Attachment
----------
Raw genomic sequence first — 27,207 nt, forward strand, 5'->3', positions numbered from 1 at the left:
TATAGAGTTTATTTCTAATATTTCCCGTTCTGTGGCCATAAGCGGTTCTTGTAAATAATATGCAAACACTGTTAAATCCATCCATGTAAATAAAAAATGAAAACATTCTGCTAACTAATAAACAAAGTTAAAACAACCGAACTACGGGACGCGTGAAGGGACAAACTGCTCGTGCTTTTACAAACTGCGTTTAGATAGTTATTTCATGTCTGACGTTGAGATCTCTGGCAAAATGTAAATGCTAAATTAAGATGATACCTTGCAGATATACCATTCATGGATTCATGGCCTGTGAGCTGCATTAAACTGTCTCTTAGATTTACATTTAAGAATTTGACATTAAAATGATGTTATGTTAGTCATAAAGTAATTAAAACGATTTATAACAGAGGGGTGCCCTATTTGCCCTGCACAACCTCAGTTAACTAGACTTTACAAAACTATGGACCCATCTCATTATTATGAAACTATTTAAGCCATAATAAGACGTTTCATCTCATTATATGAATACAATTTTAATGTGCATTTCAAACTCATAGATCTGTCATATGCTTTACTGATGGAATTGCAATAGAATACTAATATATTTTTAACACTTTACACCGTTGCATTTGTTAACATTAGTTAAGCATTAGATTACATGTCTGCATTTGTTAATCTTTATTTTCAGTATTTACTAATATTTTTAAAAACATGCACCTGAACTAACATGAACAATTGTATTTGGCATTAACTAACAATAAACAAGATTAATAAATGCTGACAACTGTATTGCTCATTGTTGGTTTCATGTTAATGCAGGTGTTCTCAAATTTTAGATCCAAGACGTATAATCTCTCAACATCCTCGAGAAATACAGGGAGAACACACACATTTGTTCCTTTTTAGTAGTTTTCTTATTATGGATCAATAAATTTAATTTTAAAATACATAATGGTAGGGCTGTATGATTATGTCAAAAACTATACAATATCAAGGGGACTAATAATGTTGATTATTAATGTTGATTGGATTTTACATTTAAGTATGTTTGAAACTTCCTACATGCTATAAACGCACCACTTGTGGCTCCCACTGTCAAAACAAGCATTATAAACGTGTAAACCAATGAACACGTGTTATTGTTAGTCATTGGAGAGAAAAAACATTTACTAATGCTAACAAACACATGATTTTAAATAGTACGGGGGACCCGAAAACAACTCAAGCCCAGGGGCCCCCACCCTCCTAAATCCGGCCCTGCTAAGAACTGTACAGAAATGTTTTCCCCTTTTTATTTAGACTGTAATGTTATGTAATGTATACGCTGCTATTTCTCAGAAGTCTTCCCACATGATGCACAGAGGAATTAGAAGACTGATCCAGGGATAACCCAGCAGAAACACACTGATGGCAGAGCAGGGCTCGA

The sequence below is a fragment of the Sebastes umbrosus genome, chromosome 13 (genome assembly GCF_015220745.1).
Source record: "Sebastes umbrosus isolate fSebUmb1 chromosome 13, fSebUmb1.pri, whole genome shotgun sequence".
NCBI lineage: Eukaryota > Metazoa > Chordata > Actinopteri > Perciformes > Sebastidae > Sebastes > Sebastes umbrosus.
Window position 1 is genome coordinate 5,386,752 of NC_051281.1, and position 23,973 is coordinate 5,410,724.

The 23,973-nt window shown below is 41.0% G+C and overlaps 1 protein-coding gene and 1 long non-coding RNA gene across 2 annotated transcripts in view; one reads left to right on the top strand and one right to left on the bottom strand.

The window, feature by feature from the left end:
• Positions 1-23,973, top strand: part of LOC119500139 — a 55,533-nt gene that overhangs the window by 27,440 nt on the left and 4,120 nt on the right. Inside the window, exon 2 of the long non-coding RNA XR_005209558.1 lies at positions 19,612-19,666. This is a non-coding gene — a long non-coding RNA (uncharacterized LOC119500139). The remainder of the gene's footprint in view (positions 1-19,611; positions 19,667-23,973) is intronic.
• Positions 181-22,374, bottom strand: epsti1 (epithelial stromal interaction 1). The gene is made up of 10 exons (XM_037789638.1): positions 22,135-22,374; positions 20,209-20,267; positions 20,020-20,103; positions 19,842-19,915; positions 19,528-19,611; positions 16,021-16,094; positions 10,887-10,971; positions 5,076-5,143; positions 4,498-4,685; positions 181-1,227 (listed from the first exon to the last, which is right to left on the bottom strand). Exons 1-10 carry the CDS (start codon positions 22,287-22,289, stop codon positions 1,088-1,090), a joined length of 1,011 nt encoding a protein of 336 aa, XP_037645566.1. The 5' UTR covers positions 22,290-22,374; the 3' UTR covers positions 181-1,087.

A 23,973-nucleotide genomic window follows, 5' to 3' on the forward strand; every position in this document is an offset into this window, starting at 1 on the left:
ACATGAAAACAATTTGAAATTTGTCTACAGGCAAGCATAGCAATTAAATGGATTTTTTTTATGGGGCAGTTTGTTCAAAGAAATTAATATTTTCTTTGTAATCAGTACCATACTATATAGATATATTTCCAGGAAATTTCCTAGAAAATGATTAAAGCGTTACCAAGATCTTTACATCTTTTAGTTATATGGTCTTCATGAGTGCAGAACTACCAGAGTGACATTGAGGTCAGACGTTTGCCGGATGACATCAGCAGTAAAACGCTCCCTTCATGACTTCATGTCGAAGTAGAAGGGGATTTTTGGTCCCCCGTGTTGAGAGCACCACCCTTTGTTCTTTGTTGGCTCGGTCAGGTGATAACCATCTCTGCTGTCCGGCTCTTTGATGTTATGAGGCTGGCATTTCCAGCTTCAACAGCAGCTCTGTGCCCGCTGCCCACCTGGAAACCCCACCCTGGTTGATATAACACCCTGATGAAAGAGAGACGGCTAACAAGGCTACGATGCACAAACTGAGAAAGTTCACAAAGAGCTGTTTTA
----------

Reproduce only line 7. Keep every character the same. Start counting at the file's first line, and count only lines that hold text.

The 23,973-nt window shown below is 41.0% G+C and overlaps 1 protein-coding gene and 1 long non-coding RNA gene across 2 annotated transcripts in view; one reads left to right on the top strand and one right to left on the bottom strand.